A San Francisco-based chief executive of a tech startup decided to post about the city being overrun by its underclass: its poor, its homeless, its dropouts and "trash."
Greg Gopman, the founder and CEO of AngelHack which calls itself a "premier developer marketing agency," wrote a tirade on Facebook about how he's tired of the poor, homeless and other unattractive members of the city showing up in his part of town. Fresh from traveling and back in San Francisco, he wrote:
U.S. & World
News from around the country and around the globe
Why the heart of our city has to be overrun by crazy, homeless, drug dealers, dropouts, and trash I have no clue. . . . The difference is in other cosmopolitan cities, the lower part of society keep to themselves. They sell small trinkets, beg coyly, stay quiet, and generally stay out of your way. They realize it's a privilege to be in the civilized part of town and view themselves as guests. And that's okay.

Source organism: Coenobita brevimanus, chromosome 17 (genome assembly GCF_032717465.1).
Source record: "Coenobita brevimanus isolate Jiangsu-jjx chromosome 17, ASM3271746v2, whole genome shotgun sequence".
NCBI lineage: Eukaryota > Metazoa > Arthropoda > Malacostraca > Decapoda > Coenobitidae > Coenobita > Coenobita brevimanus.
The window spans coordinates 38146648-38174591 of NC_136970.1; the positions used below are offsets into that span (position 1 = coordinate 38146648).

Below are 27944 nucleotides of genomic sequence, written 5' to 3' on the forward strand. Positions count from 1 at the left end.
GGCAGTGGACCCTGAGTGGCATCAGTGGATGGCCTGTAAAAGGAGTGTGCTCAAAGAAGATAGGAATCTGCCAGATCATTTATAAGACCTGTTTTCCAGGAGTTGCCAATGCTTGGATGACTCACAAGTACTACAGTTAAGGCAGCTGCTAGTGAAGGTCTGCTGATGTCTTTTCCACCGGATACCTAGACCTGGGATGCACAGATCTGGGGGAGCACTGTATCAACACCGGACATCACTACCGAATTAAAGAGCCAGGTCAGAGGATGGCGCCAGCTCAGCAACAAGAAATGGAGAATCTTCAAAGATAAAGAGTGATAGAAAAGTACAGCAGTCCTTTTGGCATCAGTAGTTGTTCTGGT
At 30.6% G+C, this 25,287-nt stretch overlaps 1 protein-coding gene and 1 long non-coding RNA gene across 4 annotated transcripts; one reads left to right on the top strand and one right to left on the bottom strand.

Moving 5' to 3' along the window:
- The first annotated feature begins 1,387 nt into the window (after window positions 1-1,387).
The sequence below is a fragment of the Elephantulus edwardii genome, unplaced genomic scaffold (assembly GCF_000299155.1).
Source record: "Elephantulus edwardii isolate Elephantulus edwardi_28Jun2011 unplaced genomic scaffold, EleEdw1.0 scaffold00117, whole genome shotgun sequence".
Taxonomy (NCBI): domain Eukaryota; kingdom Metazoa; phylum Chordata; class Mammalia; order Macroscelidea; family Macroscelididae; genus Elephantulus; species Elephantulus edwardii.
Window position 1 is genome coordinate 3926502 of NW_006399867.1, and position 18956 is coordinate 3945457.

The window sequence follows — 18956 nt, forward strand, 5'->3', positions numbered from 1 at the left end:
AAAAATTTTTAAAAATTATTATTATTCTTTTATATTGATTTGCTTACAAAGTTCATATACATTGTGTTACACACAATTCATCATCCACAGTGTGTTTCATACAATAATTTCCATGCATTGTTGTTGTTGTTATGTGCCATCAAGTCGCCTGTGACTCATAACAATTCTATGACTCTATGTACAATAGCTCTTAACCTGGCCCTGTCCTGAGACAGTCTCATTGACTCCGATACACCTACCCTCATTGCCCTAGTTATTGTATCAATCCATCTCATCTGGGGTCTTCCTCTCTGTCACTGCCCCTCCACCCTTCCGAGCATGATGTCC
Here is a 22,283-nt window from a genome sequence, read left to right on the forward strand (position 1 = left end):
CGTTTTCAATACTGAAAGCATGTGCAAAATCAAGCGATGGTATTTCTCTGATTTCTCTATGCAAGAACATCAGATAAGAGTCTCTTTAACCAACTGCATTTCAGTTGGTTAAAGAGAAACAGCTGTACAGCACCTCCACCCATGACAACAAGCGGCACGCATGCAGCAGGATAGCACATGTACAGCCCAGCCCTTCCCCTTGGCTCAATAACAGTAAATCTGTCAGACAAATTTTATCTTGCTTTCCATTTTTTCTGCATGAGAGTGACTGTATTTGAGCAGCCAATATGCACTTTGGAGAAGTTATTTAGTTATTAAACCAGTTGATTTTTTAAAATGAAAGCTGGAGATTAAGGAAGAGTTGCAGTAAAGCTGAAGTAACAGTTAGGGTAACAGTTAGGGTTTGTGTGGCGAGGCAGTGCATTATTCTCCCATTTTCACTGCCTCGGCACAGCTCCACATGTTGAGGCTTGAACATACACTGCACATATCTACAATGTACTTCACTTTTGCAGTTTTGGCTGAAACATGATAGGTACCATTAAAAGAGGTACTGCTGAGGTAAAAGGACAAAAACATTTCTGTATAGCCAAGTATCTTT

Gopman continued in this vein for a while, eventually saying, "There is an area of town for degenerates and an area of town for the working class. There is nothing positive gained from having them so close to us. It's a burden and a liability having them so close to us."
That's pretty harsh stuff, and apparently he thought so, too, because Gopman took down the posts and apologized. However, his followers or friends seemed to support him. “It isn’t like you said anything many others in the startup community aren’t saying," one said.
Another posted, “I agreed with you Greg. The city has created an unfortunate situation where they rely on it for handouts vs rising above and creating their own value and contributing to society. It’s one of the reasons why I don’t base my company there and do not live there full time.”
While one can look at this as a strange anomaly, the reality is that it's illustrating a very real and distinct class divide in San Francisco between the techies and --- well, the rest of us. Unless you're pulling down a healthy six figures and have nice clothes, you may be considered a blight on SOMA.